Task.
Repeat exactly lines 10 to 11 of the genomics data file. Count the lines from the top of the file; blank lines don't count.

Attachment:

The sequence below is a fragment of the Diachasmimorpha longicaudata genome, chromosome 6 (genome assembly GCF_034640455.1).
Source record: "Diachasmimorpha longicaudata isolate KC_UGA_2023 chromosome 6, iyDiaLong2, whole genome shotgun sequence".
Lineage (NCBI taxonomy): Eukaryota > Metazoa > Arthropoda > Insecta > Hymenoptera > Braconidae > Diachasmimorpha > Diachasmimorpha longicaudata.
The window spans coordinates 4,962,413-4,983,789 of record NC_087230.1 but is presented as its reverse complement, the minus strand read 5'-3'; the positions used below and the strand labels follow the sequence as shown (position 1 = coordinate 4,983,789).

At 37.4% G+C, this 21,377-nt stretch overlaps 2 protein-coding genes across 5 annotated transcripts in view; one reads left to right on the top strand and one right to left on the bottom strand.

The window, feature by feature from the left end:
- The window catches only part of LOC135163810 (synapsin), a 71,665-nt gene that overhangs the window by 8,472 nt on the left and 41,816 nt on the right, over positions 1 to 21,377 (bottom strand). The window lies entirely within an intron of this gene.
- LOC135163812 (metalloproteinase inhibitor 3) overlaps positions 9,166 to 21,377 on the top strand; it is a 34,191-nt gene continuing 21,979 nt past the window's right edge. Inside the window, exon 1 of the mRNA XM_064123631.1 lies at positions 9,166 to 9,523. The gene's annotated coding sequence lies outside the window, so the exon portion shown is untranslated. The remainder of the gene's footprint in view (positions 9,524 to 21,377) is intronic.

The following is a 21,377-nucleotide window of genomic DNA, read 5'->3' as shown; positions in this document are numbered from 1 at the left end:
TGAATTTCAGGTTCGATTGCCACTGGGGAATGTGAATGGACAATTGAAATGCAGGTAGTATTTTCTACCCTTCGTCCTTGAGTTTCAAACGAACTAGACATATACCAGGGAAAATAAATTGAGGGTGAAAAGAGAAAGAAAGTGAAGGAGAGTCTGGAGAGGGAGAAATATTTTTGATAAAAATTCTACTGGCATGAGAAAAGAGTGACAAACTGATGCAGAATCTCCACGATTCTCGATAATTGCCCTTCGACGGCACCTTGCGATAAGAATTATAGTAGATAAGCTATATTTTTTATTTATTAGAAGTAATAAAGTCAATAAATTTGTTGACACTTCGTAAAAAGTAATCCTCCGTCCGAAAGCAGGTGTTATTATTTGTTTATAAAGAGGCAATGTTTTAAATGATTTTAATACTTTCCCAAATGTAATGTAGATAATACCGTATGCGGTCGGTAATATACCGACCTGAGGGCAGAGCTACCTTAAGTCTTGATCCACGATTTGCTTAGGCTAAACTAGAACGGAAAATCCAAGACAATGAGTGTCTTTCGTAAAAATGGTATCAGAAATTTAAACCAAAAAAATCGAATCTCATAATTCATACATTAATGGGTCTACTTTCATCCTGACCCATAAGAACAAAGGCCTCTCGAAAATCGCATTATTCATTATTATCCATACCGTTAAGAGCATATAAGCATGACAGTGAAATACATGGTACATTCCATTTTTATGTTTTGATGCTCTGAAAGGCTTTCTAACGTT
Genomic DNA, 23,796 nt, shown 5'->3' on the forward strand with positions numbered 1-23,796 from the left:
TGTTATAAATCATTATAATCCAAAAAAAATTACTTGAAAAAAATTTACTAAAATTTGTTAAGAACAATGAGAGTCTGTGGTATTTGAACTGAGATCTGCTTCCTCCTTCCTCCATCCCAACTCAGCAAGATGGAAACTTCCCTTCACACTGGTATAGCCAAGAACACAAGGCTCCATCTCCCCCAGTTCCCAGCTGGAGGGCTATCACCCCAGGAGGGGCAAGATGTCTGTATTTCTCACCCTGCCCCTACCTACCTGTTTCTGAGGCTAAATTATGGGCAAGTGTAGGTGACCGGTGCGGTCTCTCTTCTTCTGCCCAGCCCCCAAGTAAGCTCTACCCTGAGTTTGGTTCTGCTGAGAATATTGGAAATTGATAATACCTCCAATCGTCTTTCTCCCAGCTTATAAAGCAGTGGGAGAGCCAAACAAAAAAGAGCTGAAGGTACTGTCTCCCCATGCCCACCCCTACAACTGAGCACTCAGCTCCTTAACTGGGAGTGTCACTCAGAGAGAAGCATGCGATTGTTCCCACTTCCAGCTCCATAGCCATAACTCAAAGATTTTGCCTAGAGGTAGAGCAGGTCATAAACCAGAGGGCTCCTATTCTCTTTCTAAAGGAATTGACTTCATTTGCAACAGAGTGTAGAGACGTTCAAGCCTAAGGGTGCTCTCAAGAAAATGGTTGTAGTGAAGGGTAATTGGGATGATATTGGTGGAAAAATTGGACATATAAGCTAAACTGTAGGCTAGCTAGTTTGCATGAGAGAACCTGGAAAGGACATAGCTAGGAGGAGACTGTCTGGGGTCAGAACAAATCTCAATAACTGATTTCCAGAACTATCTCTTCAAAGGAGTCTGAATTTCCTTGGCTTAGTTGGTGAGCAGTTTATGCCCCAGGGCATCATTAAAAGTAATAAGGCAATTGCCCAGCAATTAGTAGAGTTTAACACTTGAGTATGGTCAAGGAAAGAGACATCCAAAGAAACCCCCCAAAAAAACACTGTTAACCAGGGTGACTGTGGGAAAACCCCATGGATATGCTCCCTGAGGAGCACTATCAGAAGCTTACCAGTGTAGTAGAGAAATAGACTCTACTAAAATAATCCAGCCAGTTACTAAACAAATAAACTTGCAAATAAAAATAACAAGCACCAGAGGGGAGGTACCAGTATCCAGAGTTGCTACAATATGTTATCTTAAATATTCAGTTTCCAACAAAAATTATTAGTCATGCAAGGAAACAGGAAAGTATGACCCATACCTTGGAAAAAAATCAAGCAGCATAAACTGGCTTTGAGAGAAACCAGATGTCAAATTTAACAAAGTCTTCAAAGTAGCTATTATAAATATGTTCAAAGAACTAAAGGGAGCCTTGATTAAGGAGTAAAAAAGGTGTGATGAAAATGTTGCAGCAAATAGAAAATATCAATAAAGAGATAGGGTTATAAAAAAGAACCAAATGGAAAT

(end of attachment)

TGAATTTCAGGTTCGATTGCCACTGGGGAATGTGAATGGACAATTGAAATGCAGGTAGTATTTTCTACCCTTCGTCCTTGAGTTTCAAACGAACTAGACATATACCAGGGAAAATAAATTGAGGGTGAAAAGAGAAAGAAAGTGAAGGAGAGTCTGGAGAGGGAGAAATATTTTTGATAAAAATTCTACTGGCATGAGAAAAGAGTGACAAACTGATGCAGAATCTCCACGATTCTCGATAATTGCCCTTCGACGGCACCTTGCGATAAGAATTATAGTAGATAAGCTATATTTTTTATTTATTAGAAGTAATAAAGTCAATAAATTTGTTGACACTTCGTAAAAAGTAATCCTCCGTCCGAAAGCAGGTGTTATTATTTGTTTATAAAGAGGCAATGTTTTAAATGATTTTAATACTTTCCCAAATGTAATGTAGATAATACCGTATGCGGTCGGTAATATACCGACCTGAGGGCAGAGCTACCTTAAGTCTTGATCCACGATTTGCTTAGGCTAAACTAGAACGGAAAATCCAAGACAATGAGTGTCTTTCGTAAAAATGGTATCAGAAATTTAAACCAAAAAAATCGAATCTCATAATTCATACATTAATGGGTCTACTTTCATCCTGACCCATAAGAACAAAGGCCTCTCGAAAATCGCATTATTCATTATTATCCATACCGTTAAGAGCATATAAGCATGACAGTGAAATACATGGTACATTCCATTTTTATGTTTTGATGCTCTGAAAGGCTTTCTAACGTT
Genomic DNA, 23,796 nt, shown 5'->3' on the forward strand with positions numbered 1-23,796 from the left: